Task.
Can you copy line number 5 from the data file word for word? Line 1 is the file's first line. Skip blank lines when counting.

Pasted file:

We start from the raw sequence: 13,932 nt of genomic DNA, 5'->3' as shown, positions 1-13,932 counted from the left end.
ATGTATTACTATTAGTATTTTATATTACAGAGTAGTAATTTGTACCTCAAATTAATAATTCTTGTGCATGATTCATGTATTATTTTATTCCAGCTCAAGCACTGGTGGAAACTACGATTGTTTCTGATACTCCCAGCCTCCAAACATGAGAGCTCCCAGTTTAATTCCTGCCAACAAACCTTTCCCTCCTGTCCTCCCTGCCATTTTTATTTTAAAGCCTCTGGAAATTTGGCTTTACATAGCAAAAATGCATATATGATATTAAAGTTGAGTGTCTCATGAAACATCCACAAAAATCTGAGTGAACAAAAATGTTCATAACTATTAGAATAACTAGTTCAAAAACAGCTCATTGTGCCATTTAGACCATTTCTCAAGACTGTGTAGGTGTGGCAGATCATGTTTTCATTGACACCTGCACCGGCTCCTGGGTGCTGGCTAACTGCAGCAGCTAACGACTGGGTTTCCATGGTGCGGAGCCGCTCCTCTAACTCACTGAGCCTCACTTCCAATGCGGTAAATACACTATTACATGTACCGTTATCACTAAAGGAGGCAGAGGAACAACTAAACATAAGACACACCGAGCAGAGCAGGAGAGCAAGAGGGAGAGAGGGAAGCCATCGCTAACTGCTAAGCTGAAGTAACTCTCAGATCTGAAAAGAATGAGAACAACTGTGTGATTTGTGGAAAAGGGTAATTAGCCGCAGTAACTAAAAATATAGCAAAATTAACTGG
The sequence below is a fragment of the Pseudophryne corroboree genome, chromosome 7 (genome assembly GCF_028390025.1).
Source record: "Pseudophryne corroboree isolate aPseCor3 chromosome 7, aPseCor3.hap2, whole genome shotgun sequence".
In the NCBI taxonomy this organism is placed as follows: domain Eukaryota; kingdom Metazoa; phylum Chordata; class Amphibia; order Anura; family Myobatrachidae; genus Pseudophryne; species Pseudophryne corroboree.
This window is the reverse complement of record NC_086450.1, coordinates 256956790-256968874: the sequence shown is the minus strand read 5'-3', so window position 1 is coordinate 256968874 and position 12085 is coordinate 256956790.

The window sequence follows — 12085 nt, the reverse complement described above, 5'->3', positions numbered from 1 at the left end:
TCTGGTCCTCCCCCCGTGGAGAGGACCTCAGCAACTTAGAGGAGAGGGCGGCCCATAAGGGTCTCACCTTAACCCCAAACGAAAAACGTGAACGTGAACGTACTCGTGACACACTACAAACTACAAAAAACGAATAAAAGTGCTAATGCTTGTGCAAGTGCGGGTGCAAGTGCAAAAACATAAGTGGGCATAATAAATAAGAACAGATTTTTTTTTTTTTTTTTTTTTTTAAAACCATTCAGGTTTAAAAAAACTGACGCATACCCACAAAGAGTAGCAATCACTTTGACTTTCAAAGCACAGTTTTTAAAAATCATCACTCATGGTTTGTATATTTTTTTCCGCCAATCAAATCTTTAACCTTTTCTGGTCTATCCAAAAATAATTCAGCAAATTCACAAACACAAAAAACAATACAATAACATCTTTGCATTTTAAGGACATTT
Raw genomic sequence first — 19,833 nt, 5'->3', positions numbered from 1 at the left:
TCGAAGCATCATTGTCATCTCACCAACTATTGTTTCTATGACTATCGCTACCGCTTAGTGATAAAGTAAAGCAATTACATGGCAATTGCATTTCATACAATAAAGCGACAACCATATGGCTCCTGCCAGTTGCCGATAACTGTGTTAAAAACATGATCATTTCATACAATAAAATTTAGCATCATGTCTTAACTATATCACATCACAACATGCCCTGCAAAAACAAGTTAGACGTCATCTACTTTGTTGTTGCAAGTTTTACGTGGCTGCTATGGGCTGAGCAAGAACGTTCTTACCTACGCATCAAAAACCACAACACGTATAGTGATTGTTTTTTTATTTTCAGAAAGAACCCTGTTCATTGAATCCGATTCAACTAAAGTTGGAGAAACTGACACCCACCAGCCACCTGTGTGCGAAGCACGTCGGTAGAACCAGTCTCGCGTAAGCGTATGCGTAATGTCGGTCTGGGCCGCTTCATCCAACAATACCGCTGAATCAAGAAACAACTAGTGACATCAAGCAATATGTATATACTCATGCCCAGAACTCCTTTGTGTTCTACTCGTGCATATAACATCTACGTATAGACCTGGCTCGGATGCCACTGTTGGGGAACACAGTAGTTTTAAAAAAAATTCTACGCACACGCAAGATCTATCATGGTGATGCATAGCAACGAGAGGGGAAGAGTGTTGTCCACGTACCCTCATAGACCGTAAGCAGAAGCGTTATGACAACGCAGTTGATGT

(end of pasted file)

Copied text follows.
In the NCBI taxonomy this organism is placed as follows: domain Eukaryota; kingdom Metazoa; phylum Chordata; class Amphibia; order Anura; family Myobatrachidae; genus Pseudophryne; species Pseudophryne corroboree.